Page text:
Don’t Fear the Cure

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Luke 1:76-77 “And you, my child, will be called a prophet of the Most High; for you will go on before the Lord to prepare the way for him, to give his people the knowledge of salvation through the forgiveness of their sins.”

People fear the diagnosis for which forgiveness is the cure. If I have to be forgiven, that means something is wrong with me. I must have sin, and guilt, and that sin and guilt have been judged. I have known people who became angry when they were told, “I forgive you.” “You forgive me? You are saying that I am the one at fault, that I have done something wrong? How dare you judge me!” We are right to condemn self-righteous, loveless judging that aims only to hurt and humiliate. But there is also a good and godly judgment necessary if we are going to be forgiven. To receive forgiveness is to agree with the judge. I am humbled when I have to admit that something is wrong with me that needs to be forgiven. Maybe I even feel humiliated

Forgiveness can be hard to accept for another reason. It doesn’t come cheap. In the book of Hebrews we read, “Without the shedding of blood, there is no forgiveness” (Hebrews 9:22). God impressed this on his Old Testament people with all the blood that was spilled in the animal sacrifices that took place in the temple. John the Baptist was the first to make the connection between Jesus and those sacrifices: “Look, the Lamb of God who takes away the sin of the world.” Jesus’ blood, shed at the cross, would pay the price God’s justice demanded for our sins.

It is hard to accept that what we have done is so bad that the price had to be so severe. We would feel better about ourselves if we could offer a milder solution than this.

But this is the true way of salvation. Forgiveness does not mean God excuses our sin. He never says, “That’s okay.” It isn’t. It is hurtful. It is deadly. Forgiveness fully recognizes this. It demands that this be acknowledged. And yet, God does not hold our sins against us.

Nor is forgiveness merely a kind sentiment on God’s part. He doesn’t let his affection for us get the better of him and overrule his good sense, as though he were an indulgent parent coddling a naughty child. Forgiveness is based on a historical event. It results in God’s decisive action. The historical event is the crucifixion of God’s own Son Jesus Christ. At the cross mankind was telling God what they thought of his gift and his grace. At the cross God was showing mankind what he thought of their rebellion and sin. But at the cross all the bitter battle between God and man was poured out on Jesus. His love was bigger than man’s hatred and sin. His tortured, dying body and soul absorbed all of God’s anger and punishment at sin until the very last of it was spent, and Jesus, crushed and broken by the force of it all, commended his spirit into his Father’s hands and breathed his last.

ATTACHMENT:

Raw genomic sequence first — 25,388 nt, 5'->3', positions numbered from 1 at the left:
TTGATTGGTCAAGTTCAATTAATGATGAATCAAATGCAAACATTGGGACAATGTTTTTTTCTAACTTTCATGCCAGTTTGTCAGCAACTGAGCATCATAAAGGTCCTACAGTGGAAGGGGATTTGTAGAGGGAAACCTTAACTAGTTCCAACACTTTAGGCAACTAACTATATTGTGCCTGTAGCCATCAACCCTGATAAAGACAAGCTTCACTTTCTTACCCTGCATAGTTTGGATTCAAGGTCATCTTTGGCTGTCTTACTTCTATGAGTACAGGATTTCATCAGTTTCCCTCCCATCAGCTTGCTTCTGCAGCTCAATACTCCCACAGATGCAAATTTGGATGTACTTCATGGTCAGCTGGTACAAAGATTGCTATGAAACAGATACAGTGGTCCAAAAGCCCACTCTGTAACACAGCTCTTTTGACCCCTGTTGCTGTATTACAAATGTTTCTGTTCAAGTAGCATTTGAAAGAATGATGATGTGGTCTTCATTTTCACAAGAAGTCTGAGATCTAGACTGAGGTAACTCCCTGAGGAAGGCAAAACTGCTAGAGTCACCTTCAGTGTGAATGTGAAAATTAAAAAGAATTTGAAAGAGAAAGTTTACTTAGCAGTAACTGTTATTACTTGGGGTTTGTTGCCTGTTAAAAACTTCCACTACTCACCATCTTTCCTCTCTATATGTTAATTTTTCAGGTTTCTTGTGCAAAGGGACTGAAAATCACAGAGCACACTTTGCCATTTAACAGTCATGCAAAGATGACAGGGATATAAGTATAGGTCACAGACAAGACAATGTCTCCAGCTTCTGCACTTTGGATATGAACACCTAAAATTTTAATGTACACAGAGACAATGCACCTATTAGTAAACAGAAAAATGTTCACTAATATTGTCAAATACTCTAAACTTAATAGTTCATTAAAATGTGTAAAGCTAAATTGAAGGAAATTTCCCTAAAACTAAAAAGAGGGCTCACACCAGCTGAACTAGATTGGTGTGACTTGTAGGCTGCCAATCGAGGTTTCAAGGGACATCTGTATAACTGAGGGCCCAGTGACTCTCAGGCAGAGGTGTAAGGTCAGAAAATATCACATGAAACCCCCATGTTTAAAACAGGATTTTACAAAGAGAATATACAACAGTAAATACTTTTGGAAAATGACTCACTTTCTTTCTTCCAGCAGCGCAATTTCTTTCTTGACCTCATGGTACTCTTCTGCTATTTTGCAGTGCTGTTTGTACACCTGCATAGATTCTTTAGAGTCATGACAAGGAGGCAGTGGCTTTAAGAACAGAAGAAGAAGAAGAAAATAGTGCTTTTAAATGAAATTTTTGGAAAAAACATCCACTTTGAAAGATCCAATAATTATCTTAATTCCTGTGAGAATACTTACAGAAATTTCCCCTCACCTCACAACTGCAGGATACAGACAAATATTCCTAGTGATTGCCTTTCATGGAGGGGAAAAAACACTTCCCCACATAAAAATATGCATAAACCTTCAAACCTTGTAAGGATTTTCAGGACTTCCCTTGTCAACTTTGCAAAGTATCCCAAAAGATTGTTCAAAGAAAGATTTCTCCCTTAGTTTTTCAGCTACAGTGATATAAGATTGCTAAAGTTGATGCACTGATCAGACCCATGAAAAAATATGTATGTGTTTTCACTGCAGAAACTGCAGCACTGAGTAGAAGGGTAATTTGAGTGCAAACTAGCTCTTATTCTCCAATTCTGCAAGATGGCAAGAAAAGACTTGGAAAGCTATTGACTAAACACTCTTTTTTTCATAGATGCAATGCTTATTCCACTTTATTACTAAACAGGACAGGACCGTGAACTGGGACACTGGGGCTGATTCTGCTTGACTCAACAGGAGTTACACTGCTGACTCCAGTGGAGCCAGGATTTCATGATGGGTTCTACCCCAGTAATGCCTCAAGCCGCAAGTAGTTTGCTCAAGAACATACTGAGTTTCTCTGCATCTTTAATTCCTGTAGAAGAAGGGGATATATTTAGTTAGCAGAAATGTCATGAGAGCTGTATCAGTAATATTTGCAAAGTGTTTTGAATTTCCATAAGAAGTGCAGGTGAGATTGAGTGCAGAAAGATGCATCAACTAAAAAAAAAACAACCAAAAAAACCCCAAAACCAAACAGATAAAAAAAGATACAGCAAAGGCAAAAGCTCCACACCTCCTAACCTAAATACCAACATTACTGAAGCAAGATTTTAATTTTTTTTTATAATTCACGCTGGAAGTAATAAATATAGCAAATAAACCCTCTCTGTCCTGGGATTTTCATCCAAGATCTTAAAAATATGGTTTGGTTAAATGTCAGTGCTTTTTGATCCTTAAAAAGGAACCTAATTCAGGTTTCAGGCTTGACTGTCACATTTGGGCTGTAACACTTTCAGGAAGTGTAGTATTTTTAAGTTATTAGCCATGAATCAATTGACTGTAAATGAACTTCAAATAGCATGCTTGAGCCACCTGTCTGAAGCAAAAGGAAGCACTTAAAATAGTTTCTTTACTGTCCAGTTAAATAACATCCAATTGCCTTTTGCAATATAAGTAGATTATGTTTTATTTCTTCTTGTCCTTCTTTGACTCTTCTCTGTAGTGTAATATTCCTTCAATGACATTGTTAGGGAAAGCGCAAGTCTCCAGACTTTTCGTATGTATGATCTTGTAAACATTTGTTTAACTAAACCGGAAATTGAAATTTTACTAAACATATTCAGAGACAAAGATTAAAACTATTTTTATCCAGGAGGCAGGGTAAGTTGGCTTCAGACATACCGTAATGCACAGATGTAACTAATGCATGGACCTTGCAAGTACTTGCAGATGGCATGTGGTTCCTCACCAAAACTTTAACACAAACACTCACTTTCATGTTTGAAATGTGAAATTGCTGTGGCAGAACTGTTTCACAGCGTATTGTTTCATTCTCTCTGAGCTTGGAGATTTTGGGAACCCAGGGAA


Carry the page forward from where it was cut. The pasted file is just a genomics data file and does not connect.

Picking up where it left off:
Thus, God can speak his decisive word of grace. We hear Jesus, God in the flesh, speaking forgiveness so freely, so liberally, it almost seems too good to be true. To a paralytic who didn’t ask for it he says, “Son, be of good cheer. Your sins are forgiven.” Again, to the woman with the bad-girl reputation, well earned it seems, crying over his feet at the house of Simon the Pharisee, “Your sins are forgiven.” To another woman caught in adultery: “Neither do I condemn you.” About the soldiers, fastening his arms and legs to the cross by driving nails through them, doing so with no apology, he prays, “Father, forgive them, for they do not know what they are doing.” He sends his disciples out with this message, “If you forgive anyone his sins, they are forgiven.” And even in our lowest, wickedest moments he has left us the promise, “If we confess our sins, he is faithful and just to forgive us our sins and purify us from all unrighteousness.”

Is that solution such a distasteful one? Does God’s medicine for our sin taste so bad–to be forgiven? When actress Sally Field received her second Oscar in 1984 for her work in the movie Places in the Heart, she told the audience, “You like me. You really like me!” Forgiveness leads us to an even dearer conclusion with God: “You love me. You really love me!” And having this, there is nothing else we really need for Christmas.

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